The holder 204 is joined to the adapter 205 by YAG welding, and the adapter 205 is further joined to the light-emitting module or light-receiving module 206 by YAG welding. The sleeve 202, the sleeve cover 201, and the stub ferrule 203 are made of ceramic. The holder 204 and the adapter 205 are made of metal.

It should be further understood by those skilled in the art that although the foregoing description has been made on embodiments of the invention, the invention is not limited thereto and various changes and modifications may be made without departing from the spirit of the invention and the scope of the appended claims.

Referenced by
Citing PatentFiling datePublication dateApplicantTitle
US7503704 *Apr 17, 2007Mar 17, 2009Sumitomo Electric Industries, Ltd.Optical receptacle
US7597485 *Jun 21, 2007Oct 6, 2009Firecomms LimitedOptical connector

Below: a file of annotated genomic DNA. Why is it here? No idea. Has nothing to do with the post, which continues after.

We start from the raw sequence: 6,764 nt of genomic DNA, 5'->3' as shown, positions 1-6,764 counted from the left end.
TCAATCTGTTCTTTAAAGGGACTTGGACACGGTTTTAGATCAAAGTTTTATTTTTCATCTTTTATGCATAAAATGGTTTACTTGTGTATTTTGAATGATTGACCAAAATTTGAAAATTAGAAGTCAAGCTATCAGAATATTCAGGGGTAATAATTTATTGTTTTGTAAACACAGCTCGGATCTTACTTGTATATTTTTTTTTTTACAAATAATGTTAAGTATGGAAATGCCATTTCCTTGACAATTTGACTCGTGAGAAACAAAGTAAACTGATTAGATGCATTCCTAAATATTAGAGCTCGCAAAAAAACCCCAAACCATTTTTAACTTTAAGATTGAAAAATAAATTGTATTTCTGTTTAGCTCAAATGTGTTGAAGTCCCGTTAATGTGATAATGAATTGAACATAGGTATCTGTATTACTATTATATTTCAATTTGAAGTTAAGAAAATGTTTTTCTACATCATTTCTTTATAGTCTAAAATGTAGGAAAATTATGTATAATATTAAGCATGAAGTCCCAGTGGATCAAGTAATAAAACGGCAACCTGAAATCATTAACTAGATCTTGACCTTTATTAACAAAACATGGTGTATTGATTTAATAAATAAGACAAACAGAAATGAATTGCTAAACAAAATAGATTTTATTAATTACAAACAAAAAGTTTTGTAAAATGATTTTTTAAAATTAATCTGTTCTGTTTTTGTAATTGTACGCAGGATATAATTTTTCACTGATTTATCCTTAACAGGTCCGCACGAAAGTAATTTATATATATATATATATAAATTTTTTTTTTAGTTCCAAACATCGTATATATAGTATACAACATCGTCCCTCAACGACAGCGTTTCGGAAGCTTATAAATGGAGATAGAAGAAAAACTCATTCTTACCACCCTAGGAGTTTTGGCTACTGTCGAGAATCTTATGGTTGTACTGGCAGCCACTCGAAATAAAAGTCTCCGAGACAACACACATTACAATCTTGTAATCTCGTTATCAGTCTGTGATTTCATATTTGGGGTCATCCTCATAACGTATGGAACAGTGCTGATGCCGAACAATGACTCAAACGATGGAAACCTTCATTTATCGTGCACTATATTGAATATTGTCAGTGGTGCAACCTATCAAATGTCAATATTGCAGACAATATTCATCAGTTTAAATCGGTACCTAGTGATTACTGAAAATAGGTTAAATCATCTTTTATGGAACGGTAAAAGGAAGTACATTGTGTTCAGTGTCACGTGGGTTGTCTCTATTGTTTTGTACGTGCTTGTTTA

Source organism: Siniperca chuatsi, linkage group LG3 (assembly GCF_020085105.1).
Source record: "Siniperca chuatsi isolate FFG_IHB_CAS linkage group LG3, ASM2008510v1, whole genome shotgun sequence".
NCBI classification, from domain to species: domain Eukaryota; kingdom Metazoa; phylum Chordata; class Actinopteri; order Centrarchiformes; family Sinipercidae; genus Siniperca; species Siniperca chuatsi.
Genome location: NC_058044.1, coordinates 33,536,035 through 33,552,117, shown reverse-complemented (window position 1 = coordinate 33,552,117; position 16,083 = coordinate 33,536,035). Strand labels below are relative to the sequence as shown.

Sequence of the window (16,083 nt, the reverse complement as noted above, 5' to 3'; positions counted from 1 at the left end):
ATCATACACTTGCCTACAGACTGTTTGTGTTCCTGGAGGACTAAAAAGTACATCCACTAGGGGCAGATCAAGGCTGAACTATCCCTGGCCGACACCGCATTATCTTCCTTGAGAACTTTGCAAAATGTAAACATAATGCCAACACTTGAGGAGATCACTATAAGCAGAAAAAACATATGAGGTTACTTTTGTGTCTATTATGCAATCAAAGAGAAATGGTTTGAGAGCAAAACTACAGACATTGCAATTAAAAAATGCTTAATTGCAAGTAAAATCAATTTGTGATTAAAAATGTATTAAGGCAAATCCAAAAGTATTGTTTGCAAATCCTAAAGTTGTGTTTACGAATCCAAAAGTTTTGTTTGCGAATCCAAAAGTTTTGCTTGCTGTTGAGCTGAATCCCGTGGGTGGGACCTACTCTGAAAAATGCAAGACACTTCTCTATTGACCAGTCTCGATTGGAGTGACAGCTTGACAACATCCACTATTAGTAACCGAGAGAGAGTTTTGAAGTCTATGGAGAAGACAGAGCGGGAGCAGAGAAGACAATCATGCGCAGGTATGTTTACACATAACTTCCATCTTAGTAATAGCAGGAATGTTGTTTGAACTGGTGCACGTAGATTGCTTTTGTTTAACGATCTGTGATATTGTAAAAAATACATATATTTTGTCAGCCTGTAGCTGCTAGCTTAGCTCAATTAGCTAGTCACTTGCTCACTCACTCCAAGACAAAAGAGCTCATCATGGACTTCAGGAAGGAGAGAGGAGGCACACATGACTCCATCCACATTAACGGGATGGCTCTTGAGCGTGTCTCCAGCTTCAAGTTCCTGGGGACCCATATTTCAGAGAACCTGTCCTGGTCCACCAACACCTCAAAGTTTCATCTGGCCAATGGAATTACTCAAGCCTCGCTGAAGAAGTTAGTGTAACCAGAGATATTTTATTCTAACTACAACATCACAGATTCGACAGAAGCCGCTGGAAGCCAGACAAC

US7905665Sep 3, 2009Mar 15, 2011Firecomms LimitedOptical connector
US8469608 *Sep 9, 2010Jun 25, 2013Sumitomo Electric Industries, Ltd.Optical transceiver with enhanced EMI tolerance
US20100316338 *Apr 28, 2010Dec 16, 2010Nec Electronics CorporationOptical communication module and method of manufacturing the same
US20110064364 *Sep 9, 2010Mar 17, 2011Sumitomo Electric Industries, Ltd.Optical transceiver with enhanced emi tolerance
Classifications
U.S. Classification385/92, 385/88, 398/214, 385/94, 385/90, 385/93, 398/200
International ClassificationH01L31/0232, H01S5/022, G02B6/42, G02B6/36
Cooperative ClassificationG02B6/421, G02B6/4206, G02B6/4292
European ClassificationG02B6/42D, G02B6/42C3B, G02B6/42C3D
Legal Events
DateCodeEventDescription
Jun 29, 2011FPAYFee payment
Year of fee payment: 4
Sep 19, 2006ASAssignment
Owner name: OPNEXT JAPAN, INC., JAPAN
Free format text: ASSIGNMENT OF ASSIGNORS INTEREST;ASSIGNORS:ENDOU, FUTOSHI;MOROHASHI, NAOIUMI;MIURA, ATSUSHI;REEL/FRAME:018282/0988;SIGNING DATES FROM 20051121 TO 20051129